Senate Bill 127, authored by Charbonneau, consolidates Indiana’s driver education programs and regulations under one state agency now moves to the House of Representatives for further consideration.
Currently, the state’s driver education programs and other related matters are managed by three separate state agencies, Charbonneau said. He said Indiana’s Department of Education (DOE) operates the program within school districts and sets curriculum standards while the Indiana Criminal Justice Institute (CJI) oversees commercial driving schools. The Bureau of Motor Vehicles (BMV) is currently tasked with setting up a waiver process for skills testing.
“This driver’s education system is more complicated than it should be,” Charbonneau said. “By streamlining services, we could help use taxpayer dollars more efficiently and more effectively train drivers.”
If passed, SB 127 would charge the BMV with updating curriculum for Hoosier students, aligning standards for instructors from school districts and commercial driving schools, and ensuring Hoosier drivers receive appropriate training for operating vehicles on the roads.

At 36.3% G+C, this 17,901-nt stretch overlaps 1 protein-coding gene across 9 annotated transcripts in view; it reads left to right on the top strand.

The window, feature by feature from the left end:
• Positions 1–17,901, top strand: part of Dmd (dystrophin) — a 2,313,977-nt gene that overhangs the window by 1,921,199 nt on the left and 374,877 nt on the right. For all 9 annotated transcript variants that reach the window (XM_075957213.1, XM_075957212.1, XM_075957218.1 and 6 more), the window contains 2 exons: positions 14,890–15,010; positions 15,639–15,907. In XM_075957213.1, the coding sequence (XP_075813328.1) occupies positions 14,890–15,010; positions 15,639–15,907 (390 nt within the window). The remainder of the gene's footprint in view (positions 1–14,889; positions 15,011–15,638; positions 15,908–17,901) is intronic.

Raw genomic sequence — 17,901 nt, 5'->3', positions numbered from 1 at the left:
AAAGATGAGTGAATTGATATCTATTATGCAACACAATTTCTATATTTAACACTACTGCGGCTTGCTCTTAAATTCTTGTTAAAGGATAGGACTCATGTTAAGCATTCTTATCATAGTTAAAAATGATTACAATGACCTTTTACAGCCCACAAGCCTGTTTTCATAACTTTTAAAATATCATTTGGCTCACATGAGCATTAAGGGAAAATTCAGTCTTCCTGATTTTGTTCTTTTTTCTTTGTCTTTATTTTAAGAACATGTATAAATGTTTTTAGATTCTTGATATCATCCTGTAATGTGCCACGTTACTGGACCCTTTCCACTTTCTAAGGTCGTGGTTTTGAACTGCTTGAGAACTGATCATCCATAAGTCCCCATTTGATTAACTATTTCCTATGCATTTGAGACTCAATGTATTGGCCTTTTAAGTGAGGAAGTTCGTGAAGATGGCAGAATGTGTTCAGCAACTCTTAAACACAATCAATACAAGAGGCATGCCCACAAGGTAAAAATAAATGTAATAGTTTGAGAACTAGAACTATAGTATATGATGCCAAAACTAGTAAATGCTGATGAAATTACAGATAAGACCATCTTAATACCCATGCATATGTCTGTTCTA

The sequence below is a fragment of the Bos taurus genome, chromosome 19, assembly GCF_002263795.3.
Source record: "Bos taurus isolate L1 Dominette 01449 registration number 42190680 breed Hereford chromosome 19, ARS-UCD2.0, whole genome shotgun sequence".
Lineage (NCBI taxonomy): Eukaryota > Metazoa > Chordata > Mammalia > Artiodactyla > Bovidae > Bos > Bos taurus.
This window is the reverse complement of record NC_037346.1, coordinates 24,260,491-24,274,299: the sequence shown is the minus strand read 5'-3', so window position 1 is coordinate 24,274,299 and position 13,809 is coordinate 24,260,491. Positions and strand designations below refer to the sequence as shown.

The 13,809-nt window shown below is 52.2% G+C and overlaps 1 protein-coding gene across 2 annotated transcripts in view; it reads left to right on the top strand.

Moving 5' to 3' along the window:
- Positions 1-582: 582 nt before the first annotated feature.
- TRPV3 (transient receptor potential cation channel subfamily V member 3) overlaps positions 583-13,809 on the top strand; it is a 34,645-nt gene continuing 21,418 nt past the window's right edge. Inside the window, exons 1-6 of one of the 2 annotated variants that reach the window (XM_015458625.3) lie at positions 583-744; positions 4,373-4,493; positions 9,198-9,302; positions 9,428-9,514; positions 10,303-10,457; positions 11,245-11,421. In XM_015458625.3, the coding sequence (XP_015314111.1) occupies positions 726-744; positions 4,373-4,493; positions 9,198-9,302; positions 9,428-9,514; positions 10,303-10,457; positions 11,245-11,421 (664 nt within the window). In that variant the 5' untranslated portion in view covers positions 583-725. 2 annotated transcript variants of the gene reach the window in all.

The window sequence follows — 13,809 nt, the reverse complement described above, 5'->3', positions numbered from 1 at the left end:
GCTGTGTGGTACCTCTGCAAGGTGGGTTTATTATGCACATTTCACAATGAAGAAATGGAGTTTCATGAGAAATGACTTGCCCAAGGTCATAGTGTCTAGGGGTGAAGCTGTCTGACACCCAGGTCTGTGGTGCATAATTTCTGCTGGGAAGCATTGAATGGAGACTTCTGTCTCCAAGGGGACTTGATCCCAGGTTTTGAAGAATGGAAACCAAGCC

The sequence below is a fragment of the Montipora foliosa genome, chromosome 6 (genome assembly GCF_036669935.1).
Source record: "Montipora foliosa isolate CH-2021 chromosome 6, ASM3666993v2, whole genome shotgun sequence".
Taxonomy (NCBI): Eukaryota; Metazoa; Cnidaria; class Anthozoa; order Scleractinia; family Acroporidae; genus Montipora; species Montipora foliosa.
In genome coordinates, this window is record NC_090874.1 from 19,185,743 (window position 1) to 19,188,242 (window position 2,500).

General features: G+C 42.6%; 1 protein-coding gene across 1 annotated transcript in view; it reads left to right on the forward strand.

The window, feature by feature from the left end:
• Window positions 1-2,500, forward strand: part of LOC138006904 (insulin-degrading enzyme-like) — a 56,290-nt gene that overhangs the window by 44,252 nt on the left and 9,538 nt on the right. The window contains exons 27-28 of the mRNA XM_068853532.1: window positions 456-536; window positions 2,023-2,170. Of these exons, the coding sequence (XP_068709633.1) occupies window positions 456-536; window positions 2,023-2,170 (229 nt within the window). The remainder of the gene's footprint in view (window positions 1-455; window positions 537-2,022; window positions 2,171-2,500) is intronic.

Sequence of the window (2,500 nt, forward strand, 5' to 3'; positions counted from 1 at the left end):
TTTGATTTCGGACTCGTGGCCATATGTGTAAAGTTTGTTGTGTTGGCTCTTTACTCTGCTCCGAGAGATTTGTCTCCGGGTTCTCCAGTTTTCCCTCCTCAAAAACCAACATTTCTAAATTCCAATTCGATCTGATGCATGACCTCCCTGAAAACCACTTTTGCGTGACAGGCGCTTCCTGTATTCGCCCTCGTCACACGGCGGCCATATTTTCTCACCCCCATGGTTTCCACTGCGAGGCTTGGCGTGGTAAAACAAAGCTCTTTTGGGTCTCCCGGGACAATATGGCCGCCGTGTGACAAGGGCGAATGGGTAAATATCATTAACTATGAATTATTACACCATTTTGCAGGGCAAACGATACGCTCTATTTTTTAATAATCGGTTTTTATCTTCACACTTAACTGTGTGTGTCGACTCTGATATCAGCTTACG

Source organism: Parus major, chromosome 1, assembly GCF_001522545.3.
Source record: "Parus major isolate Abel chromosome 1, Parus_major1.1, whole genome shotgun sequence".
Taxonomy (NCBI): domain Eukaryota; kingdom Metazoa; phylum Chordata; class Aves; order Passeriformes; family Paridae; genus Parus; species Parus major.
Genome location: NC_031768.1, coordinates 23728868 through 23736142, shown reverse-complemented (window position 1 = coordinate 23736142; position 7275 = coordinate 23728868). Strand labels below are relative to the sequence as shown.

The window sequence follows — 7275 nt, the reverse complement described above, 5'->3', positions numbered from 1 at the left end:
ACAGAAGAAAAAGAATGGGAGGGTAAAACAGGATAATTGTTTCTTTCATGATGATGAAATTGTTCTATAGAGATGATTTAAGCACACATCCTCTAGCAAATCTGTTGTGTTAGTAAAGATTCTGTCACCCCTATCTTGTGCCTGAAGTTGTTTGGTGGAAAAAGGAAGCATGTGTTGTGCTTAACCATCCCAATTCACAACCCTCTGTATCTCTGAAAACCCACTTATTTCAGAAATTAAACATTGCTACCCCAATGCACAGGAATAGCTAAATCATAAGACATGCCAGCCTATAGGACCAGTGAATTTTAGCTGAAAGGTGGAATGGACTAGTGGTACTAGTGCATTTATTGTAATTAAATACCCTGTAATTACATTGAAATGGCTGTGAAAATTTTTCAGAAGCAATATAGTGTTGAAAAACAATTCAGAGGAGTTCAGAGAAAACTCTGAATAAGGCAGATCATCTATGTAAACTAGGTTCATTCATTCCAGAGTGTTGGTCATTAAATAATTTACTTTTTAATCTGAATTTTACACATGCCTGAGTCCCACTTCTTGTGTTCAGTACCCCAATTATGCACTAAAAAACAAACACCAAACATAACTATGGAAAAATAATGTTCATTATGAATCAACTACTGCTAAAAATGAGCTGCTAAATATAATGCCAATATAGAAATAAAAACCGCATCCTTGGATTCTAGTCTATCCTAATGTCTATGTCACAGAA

Charbonneau said the driver’s education curriculum in Indiana was last updated more than 30 years ago.
This legislation creates a seven-member driver’s education advisory board that would meet twice a year to advise the BMV on policy, procedure and best practice methods. It would also remove the need for the BMV to administer written and driving tests of those who successfully complete public or commercial driving schools, although applicants would still be required to visit the BMV for vision screenings and licenses.
Indiana’s BMV could also contract with Ivy Tech Community College to expand opportunities for Hoosiers to take driver’s training instructor courses. Currently, Indiana State University is the only higher education institution offering such courses.
In addition, Hoosiers seeking a license would be required to complete 50 hours of supervised practice driving and submit the log to the bureau of motor vehicles – currently applicants are not required to submit their hours.
“This plan would help drive down the costs of driver’s education, make training more accessible to students and potential instructors and save state tax dollars,” Charbonneau said.